Monday, February 27, 2023

Monday, Monday

 Enjoyed a performance of the DSO Friday night. They played NIGHT ON BALD MOUNTAIN, a piano concerto by Grieg (soloist was Gavrlyik and he was terrific) and a third piece by a female composer I was not familiar with. Mask wearing is almost non-existent now. Started SNOW GIRL on Netflix, a Spanish crime series. I've been watching some old episodes of MOONLIGHTING. As I expected the characters are much better than the plots.

Still plugging along with LESSONS IN CHEMISTRY, which is pretty original. Also started a Ruth Rendell book, NO MAN'S NIGHTINGALE. What a great writer she was. 

Lots of podcasts, mostly political ones. 

How about you?

Friday, February 24, 2023

FFB-ITALIAN SHOES, Henning Mankell

 This is a standalone novel from 2010 and not a mystery at all.  The main character is a surgeon who made a terrible error in surgery and retreated ten years earlier to a remote island off the coast of Sweden. One day he sees a handicapped woman across the inlet. It turns out she is a woman he ran away from forty years earlier. She is dying now and comes to try to discover why he left her in the manner he did. 

This is a terrific character study and the story of a man that finally sees he needs to seek redemption both from the woman he left and the woman he injured grievously in the surgery. He must wrestle with his ego to come to terms with what he did. A very fine book but perhaps not for those seeking a lot of action or a typical Mankell mystery. I love his Wallender series and the same fine writing is here.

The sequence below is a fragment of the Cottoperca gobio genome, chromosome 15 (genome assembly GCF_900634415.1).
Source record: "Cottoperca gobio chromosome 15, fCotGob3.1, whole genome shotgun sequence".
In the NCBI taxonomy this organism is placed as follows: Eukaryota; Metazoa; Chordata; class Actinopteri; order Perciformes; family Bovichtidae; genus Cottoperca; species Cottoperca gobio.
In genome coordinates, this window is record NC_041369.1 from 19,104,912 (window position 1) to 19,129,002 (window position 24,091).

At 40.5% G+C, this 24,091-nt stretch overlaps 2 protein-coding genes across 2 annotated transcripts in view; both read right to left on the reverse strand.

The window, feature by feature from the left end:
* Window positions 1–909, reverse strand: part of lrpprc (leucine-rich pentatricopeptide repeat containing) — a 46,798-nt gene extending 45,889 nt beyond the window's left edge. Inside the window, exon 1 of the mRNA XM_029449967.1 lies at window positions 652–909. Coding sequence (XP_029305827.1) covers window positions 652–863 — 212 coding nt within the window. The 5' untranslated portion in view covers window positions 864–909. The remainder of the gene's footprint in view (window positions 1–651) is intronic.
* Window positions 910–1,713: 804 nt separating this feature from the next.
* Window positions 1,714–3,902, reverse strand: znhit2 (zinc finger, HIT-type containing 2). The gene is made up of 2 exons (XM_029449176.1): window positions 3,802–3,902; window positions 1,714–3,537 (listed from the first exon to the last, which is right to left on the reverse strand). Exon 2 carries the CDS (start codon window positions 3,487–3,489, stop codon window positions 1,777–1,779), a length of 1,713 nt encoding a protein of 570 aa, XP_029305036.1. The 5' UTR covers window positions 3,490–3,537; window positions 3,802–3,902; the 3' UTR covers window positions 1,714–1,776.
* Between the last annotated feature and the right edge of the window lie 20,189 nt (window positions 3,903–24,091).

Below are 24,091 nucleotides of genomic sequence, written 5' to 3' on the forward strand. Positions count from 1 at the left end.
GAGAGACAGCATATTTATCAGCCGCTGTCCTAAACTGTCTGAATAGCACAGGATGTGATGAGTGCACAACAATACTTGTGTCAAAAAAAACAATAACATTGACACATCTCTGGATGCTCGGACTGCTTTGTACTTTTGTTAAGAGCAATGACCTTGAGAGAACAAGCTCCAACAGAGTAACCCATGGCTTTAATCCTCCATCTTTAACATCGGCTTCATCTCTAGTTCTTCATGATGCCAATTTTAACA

Wednesday, February 22, 2023


May be an image of book and text

Short Story Wednesday: ALL THE DAYS AND NIGHTS, William Maxwell "Young Francis Whitehead"


William Maxwell was one of my favorite writers, especially the novels, TIME WILL DARKEN IT and SO LONG, SEE YOU TOMORROW. But his short stories are very fine too and this volume collects some of his best, along with some of his "improvisations" which were very short pieces he stuck in people's cards or Christmas stockings. I have discussed other stories from this collection on here and hope this was not one of them.This story, just a few pages, begins with a seamstress, coming to drop off some work she has completed and being caught in the middle of a college-age son telling his mother he was not going back to school and also he'd not be living with her any longer. A dog, brought home from college by the boy, breaks up some of the heartbreak here but some of us remember the day when it was clear that our children had left home for good and know some of what she is feeling. In this case, she's a new widow so his departure is doubly painful. How clever to insert the dog and the seamstress to bear witness to the pain and give the reader a break from it.